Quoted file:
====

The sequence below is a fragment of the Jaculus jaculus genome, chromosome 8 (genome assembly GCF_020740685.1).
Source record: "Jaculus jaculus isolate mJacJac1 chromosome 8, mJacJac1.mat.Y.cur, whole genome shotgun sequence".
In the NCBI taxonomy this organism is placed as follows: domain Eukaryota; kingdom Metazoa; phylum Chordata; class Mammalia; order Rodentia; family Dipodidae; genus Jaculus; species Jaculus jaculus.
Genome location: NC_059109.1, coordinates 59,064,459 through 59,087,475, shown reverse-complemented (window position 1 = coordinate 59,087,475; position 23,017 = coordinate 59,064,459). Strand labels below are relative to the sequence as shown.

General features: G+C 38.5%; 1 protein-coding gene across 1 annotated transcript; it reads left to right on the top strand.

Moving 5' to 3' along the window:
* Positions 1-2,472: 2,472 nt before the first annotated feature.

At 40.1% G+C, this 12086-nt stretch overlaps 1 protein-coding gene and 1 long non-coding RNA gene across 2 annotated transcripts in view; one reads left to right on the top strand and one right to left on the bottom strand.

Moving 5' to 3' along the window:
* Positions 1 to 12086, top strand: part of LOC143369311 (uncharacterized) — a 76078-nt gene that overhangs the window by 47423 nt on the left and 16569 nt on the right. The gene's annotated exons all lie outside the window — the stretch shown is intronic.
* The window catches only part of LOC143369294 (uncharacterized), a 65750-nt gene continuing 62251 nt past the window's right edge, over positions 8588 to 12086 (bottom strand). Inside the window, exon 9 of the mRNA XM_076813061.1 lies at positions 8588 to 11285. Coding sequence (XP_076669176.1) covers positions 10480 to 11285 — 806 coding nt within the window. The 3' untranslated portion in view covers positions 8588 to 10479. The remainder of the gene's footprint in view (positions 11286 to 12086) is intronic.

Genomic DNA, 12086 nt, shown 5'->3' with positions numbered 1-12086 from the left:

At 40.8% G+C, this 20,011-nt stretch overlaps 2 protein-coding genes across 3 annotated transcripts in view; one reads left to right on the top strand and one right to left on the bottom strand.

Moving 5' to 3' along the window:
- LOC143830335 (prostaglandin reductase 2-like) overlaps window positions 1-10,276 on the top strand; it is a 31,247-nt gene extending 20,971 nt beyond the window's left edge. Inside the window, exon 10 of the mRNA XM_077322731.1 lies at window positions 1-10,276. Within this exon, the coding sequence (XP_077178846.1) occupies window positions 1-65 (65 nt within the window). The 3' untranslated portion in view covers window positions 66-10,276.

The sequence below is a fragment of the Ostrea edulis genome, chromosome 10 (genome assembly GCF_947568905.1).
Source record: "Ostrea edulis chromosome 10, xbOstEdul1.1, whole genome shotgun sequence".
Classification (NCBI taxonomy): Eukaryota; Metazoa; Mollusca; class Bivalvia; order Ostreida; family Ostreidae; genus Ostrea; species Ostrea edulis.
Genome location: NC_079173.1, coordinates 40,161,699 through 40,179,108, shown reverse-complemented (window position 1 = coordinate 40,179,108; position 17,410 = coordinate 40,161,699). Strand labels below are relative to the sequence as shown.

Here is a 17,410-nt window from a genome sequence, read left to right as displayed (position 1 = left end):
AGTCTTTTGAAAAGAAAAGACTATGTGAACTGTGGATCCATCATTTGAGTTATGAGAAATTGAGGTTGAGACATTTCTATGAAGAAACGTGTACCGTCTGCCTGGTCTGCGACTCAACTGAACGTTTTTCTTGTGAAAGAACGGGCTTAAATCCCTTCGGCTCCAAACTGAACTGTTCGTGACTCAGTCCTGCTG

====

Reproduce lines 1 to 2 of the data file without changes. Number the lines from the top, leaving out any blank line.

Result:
The sequence below is a fragment of the Jaculus jaculus genome, chromosome 8 (genome assembly GCF_020740685.1).
Source record: "Jaculus jaculus isolate mJacJac1 chromosome 8, mJacJac1.mat.Y.cur, whole genome shotgun sequence".